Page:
Setake

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What do you need gift cards for?

[] has relationships with some of the largest bulk Amazon buyers. They use gift cards to fund their orders, and so we sell them to those sellers at a discount. We typically buy our gift cards from large b2b Amazon gift card resellers (at 5%+ discount), and we use [] to add more supply when we have particularly high demand.

Okay, I'll get hooked into responding one more time for any MMM forum members who might be reading this and actually thinking it's a good idea.

There is a legal, rule abiding way for international sellers to do the Amazon to Ebay dropshipping game. They open a US subsidiary, which allows them to obtain a US checking account and credit card. When they have an Ebay sale, a computer program automatically makes the purchase on Amazon with a non-prime Amazon account, which is fine by Amazon TOS. There are quite a few very successful companies that do this.

Any company or entity that needs tens of thousands of dollars of gift cards is doing something they shouldn't and is shielding their identity and risk through the anonymity of gift cards. Whether the company the OP posted is the end user or the middleman is immaterial. The only digital fingerprints on those gift cards are going to be the original purchasers'. Consequences range from a lifetime ban from Amazon, lifetime ban from PayPal (and they can hold your funds for 180 days or pull them back if they believe they are tied to illegal activity), lifetime ban from Chase with a ding on your credit report to legal consequences for money laundering.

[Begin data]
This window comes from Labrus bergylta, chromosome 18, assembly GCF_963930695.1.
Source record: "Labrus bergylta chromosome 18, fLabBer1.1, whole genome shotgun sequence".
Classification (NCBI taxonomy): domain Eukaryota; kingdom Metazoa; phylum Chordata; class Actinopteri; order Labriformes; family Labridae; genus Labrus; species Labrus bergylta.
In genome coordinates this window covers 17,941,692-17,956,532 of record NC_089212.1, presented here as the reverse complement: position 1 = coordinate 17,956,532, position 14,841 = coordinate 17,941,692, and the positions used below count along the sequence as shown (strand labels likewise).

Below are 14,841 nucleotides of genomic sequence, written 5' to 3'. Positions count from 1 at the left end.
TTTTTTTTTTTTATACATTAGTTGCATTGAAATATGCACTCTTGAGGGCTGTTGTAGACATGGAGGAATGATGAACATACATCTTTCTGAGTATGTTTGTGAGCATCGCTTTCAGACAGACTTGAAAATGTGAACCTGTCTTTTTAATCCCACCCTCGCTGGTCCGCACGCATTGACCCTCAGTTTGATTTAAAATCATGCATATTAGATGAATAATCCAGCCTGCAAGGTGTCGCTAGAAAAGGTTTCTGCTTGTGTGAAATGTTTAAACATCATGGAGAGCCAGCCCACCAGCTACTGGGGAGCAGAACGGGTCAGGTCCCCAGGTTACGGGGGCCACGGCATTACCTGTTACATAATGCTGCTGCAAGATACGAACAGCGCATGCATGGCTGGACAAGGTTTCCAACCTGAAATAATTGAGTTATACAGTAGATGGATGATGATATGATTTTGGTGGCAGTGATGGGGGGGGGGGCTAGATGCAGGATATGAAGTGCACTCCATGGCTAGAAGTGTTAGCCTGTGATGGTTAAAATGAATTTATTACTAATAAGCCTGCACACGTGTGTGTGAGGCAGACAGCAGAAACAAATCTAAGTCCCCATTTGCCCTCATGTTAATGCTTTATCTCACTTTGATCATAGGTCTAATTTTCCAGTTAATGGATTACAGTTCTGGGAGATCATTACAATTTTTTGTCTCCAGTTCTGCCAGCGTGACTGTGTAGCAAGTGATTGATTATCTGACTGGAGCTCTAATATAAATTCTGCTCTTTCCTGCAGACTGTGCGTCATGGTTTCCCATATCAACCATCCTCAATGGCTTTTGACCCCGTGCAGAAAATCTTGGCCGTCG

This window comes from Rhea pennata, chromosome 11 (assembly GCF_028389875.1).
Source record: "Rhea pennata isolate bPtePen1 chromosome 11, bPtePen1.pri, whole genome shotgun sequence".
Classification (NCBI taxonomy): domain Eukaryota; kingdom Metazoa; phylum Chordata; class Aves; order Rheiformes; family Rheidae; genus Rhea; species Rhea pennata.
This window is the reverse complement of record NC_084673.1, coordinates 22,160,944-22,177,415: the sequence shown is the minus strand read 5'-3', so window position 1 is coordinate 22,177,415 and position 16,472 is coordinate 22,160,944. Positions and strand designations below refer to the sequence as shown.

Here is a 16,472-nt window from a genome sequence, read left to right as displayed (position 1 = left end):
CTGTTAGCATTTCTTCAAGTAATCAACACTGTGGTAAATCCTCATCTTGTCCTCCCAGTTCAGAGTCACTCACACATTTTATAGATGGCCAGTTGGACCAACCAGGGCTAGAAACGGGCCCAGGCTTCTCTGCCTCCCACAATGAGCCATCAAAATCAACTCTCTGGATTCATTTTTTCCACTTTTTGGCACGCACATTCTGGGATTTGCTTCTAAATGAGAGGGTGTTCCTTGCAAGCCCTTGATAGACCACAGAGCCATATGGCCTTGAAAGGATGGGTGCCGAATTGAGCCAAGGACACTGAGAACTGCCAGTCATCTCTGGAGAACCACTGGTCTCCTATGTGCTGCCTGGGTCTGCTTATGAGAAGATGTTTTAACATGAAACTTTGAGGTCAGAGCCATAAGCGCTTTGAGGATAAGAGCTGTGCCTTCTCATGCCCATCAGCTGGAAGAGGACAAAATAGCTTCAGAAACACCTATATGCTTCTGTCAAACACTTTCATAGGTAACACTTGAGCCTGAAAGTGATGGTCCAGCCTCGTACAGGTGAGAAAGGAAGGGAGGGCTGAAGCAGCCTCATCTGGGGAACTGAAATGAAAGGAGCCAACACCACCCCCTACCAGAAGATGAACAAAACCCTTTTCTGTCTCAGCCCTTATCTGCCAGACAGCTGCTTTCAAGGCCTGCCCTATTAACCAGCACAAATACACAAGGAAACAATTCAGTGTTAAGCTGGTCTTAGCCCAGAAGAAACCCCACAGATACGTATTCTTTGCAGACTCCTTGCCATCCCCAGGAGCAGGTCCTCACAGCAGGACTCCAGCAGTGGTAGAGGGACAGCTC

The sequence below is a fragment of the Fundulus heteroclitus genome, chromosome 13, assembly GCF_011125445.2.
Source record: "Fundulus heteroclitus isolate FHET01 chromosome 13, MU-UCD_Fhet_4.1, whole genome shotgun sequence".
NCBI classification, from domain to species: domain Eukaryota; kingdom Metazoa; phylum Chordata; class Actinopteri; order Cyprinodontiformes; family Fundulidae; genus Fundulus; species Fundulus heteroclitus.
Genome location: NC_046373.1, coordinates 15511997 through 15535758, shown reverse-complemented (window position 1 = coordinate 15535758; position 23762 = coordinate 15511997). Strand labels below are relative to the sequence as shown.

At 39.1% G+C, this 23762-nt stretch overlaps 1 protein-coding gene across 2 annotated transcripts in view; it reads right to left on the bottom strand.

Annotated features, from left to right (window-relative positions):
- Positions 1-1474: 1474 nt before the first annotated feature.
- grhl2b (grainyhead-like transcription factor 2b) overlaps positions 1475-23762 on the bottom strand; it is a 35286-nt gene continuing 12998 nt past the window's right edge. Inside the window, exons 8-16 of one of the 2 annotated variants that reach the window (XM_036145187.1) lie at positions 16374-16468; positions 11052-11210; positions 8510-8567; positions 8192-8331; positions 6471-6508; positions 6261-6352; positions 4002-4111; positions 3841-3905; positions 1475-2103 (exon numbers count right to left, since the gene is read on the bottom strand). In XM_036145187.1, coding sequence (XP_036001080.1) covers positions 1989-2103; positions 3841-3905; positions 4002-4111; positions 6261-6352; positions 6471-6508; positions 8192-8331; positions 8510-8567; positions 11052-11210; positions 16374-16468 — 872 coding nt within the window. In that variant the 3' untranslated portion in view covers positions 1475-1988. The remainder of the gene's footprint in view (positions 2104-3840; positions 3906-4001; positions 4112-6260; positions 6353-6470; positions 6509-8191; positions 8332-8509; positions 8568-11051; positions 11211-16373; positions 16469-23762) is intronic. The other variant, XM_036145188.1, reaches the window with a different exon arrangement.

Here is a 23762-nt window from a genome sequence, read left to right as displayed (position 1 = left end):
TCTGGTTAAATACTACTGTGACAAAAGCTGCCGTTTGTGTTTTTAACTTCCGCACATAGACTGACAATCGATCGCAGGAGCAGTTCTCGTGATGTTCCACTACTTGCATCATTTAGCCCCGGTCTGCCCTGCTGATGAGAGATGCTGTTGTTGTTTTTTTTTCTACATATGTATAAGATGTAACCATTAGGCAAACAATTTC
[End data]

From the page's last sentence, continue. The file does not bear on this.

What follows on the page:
Well this is for sure sufficiently scary sounding to fend off even me. I'll be looking into it and I encourage everyone to also do their own research.

What I am finding so far is that this isn't actually an international play by this company. Looking over their FAQ on their website, it doesn't mention any international business portion at all, and it may have been an extrapolation that I made in my mind. Indeed, their whole website never even has the word international, so I may have made that leap myself.

Thank you for the insightful comment, and I'll follow up with whatever I find.

Padonak

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What's the name of the company? There is no rule against naming the company on the forum.

frugalnacho

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Setake

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What's the name of the company? There is no rule against naming the company on the forum.

If that's the case,the company is called zinc.io. You can go see the website. They have a few ecommerce products. They do not list this as one of their products because this is sort of a back end thing for them.

For everyone still reading, I have added a section in the risk portion of my write up. Please go read this as this could be another sticking point with you.